The crystallographic parameters were used to model initial structure for the process of geometry optimization. The optimized geometries of both molecules are displayed in Figure 2. The mean plane of dichlorophenyl ring is almost perpendicular to that of thiazole ring in both molecules thus forming a sofa shaped structure. The angular changes in hexagonal ring geometry have also been proven to be a sensitive indicator of the interaction between the substituent and the ring [17]. The structural changes in the carbon skeleton involve changes in the bond distances as well as bond angles. They are most pronounced at the place of substitution and depend on the electronegativity as well as on the σ/π, donor/acceptor character of the substituent. All bond-lengths and bond angles are nearly same in both molecules except those in phenyl ring attached with chlorine atoms at different positions. For instance, C–Cl, bond-length 1.752–1.756  in 2,4 substituted molecule is reduced to 1.744-1.745  for 3,4 substitution.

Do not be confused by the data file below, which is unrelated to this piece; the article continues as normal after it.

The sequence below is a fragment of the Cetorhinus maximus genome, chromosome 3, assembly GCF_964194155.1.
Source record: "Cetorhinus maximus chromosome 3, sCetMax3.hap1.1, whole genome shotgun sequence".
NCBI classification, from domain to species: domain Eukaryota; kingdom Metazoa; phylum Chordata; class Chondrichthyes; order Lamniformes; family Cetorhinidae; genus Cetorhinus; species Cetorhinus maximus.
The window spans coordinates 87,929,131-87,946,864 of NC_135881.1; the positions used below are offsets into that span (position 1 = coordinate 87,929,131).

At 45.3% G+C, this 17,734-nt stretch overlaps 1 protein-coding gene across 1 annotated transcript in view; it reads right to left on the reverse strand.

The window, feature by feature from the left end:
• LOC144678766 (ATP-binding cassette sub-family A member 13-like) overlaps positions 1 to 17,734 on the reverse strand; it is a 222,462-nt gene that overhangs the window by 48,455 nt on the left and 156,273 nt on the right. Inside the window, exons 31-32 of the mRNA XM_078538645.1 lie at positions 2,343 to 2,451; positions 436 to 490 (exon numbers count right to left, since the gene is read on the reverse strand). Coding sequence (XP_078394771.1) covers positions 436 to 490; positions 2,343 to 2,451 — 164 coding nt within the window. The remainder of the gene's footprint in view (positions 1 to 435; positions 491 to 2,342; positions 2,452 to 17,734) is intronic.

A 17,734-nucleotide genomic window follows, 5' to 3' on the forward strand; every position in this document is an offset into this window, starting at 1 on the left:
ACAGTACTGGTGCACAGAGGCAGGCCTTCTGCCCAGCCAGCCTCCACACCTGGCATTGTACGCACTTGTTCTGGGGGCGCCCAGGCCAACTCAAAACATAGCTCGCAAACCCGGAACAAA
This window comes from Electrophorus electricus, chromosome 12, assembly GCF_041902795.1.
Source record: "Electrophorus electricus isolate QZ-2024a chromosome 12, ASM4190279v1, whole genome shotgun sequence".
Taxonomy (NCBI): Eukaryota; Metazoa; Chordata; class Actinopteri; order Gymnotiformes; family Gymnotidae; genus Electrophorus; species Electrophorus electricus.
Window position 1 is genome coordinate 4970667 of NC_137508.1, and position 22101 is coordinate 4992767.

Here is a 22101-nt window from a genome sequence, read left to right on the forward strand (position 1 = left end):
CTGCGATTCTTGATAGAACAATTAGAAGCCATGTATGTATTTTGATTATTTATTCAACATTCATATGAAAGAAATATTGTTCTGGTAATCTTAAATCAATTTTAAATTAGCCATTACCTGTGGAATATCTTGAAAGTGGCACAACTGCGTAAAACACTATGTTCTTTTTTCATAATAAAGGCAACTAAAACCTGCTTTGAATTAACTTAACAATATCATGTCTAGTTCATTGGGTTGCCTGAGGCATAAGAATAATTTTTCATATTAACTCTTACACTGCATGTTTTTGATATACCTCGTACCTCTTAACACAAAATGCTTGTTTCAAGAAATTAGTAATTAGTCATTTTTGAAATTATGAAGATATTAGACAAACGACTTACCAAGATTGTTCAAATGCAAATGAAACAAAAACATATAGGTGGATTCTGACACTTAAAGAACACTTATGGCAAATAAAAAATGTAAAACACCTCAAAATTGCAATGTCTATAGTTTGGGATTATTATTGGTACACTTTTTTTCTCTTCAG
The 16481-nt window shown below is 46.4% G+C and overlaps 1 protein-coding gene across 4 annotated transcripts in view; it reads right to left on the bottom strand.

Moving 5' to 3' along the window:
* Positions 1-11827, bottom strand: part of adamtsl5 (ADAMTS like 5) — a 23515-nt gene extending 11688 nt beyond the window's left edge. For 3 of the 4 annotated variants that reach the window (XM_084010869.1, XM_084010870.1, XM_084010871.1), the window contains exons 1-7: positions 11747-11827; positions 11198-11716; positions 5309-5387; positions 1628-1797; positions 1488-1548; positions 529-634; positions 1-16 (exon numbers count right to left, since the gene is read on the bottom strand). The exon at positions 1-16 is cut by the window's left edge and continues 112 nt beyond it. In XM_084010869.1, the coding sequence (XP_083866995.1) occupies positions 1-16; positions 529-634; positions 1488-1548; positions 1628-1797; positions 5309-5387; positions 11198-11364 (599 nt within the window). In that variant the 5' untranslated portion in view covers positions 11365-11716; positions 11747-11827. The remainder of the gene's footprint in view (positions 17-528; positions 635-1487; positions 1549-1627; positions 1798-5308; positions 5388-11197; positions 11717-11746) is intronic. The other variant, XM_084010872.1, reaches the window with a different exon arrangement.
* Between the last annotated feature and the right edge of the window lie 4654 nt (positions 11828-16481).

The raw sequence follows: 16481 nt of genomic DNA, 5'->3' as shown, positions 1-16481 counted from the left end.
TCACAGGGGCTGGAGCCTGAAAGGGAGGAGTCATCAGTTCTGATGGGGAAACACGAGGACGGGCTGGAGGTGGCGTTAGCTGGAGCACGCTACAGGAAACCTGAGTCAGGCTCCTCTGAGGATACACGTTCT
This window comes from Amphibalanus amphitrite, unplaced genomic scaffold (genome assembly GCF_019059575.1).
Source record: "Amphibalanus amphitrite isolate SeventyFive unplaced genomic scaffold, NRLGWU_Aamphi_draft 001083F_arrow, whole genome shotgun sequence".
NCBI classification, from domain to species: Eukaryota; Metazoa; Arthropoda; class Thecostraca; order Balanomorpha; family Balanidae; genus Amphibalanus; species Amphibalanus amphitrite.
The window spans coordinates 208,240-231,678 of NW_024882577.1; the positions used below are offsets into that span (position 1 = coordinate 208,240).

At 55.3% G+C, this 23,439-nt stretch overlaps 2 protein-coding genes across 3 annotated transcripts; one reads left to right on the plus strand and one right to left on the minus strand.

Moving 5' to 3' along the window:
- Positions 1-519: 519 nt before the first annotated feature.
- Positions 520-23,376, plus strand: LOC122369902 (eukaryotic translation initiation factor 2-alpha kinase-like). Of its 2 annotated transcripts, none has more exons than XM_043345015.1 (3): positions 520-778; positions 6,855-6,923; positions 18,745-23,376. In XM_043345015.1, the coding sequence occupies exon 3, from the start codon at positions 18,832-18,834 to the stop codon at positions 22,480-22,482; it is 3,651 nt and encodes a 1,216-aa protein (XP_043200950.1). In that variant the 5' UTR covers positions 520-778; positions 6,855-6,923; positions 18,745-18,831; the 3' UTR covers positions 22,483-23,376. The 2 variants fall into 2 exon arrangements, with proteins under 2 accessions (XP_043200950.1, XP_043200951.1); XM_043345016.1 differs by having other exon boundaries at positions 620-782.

In Figure 3, we have shown a linear correlation between DFT calculated and X-ray experimental bond-lengths for title molecules. Note that C–H bond-lengths are not included here. A correlation coefficient () of greater than 0.99 in both molecules supports the fact that DFT can efficiently reproduce the experimental geometry.

3.2. Normal Mode Analysis